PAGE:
|Global range of P. pygmaeus (green)|
The soprano pipistrelle (Pipistrellus pygmaeus) is a small bat that in taxonomy was only formally separated from the common pipistrelle (Pipistrellus pipistrellus) in 1999. It is possible that these two groups diverged from one another in the Mediterranean and that is why the Pipistrellus pygmaeus has the ability to thermal regulate at such high temperatures as 40 degrees C.
The two species were first distinguished on the basis of their different-frequency echolocation calls. The common pipistrelle uses a call of 45 kHz, while the soprano pipistrelle echolocates at 55 kHz. The two species are sometimes called the 45 kHz pipistrelle and the 55 kHz pipistrelle, or the bandit pipistrelle (common) and the brown pipistrelle (soprano). Since the two species were split, a number of other differences, in appearance, habitat and food, have also been discovered.
Habitat and Distribution
The Soprano pipistrelle is known to roost throughout Europe in rooftops and houses. One study, done by Lourneco and Palmeirim, found that the reason behind a preference for rooftops was because of the available thermal differences throughout a roof. Although Soprano Pipistrelle can thermal regulate up to 40 degrees C it prefers not to go above this temperature. Rooftops give the maternity colonies access to cooler spots on warmer days and warmer spots any other time. They achieved this observation by trying out different colored bat boxes and seeing how frequented they were. Although the black bat boxes could get too warm they were most frequented because of the love of warmer temperatures of this bat. In a study done by Nicholls and Racey, the habitat of the Pipistrellus pygmaeus was found to be small around 487 ha. It consisted mostly of agriculture land but also saw a significant increase in woodland edge and glasslands used as habitat. When it came to foraging habitat though, the Pipistrellus pygmaeus chose riparian woodland over all other habitats by a significant amount. Water followed in as second and these two habitats combined made up "77% of foraging time". (Nicholls and Racey)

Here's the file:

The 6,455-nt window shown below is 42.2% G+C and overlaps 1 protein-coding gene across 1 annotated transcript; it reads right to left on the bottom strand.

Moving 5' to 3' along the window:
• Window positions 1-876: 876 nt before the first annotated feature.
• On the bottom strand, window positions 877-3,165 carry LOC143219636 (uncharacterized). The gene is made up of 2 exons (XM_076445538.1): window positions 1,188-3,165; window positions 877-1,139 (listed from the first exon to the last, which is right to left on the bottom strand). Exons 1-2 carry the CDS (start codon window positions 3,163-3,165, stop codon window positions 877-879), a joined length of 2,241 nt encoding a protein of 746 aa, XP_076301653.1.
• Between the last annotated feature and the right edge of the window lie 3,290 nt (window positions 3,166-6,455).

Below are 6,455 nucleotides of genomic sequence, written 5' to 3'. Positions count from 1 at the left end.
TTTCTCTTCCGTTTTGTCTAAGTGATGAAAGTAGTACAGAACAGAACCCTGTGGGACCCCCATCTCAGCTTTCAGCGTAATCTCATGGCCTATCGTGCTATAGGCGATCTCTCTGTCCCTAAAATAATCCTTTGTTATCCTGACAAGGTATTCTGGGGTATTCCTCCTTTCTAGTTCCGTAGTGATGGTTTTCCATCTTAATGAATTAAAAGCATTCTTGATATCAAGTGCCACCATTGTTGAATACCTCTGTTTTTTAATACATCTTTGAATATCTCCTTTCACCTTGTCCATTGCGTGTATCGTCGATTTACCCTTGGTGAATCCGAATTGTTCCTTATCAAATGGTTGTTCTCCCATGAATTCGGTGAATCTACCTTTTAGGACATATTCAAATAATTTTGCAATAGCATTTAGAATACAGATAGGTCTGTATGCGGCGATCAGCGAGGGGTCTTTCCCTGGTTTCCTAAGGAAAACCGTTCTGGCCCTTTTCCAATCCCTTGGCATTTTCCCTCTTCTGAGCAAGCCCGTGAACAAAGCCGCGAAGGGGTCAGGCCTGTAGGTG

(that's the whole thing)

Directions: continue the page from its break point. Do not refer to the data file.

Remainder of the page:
Roosting and Foraging Behaviour